The Lia Lehrer Alumna Tour of Northwestern

Yesterday, I went on my first prospective student tour of Northwestern University – almost two years after I graduated. And it ended up being a tour down Memory Lane – otherwise known as Sheridan Road.

My cousin Sophie and her dad drove from New York to Chicago to visit Midwestern colleges, including my beloved alma mater. Because I had never actually been on the NU tour before, I decided to join them.

It was quite an experience, looking at Northwestern from the view of a “prospie” as an alumna of the school. Our tour guide showed us all around campus, discussing dining halls and the library, academic advisors and the lacrosse team.

I knew most of the “fun facts” from the tour, and I had stories that rivaled the tour guide’s (“I had a friend who double-majored in engineering and dance!”). Why didn’t I lead the group?

I guess prospies and parents appreciate current students running the tours. But maybe I could run my own tour: The Lia Lehrer Alumna Tour of Northwestern.

The tour would start with me showing off the Communications Residential College, my freshman year dorm. Then I’d show you 1835 Hinman, the place where I often ate make-your-own pizzas with green peppers. Then we’d travel to Norbucks, where I spent all evening copy editing The Daily Northwestern. I’d show you Harris Hall, the location of my history and neuroscience interdisciplinary freshman seminar.

I’d show you the gym that I never went to because I was intimidated by all the Division I athletes working out there. And then I’d show you the gym that I never went to because I was lazy.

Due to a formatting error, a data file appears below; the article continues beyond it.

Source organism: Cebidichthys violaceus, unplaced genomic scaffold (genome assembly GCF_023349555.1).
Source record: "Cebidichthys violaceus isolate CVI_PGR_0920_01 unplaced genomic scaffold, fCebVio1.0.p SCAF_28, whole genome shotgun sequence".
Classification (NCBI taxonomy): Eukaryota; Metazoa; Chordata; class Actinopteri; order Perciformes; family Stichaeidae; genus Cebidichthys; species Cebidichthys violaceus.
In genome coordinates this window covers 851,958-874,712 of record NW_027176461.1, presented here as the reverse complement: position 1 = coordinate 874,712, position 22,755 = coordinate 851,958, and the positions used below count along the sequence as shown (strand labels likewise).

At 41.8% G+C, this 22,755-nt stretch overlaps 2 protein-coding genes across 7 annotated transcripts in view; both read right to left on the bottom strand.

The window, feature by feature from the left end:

As I attempted to give this unofficial version of the Lia Lehrer Tour to Sophie and her father yesterday while on the real tour, I saw plaques pop up around campus that seemed to appear only to me. “Here lies the location at which Lia enjoyed getting fro-yo.” “This was the place where Lia always dropped her cell phone calls.”

But I guess there aren’t plaques around campus commemorating the life I once led there. It only seems that way to me.

As each new generation of prospies begin their time at NU, I’ll know fewer and fewer people on campus, and the buildings will change even more. But I hope that for me, my unofficial tour – the “plaques” representing my four years along Sheridan Road in Evanston – will be something that will never fade away.

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2 thoughts on “The Lia Lehrer Alumna Tour of Northwestern

  1. Lia – I loved this post! When I went back to visit NU, it felt the same way. The lives we lived and loved for 4 years are right in front of us, but we are the only ones who can see them. Although I appreciated your ending on a happy note, this realization made me sad. It seems terrible that not everyone can see how fantastic NU is just by looking around, like we can!

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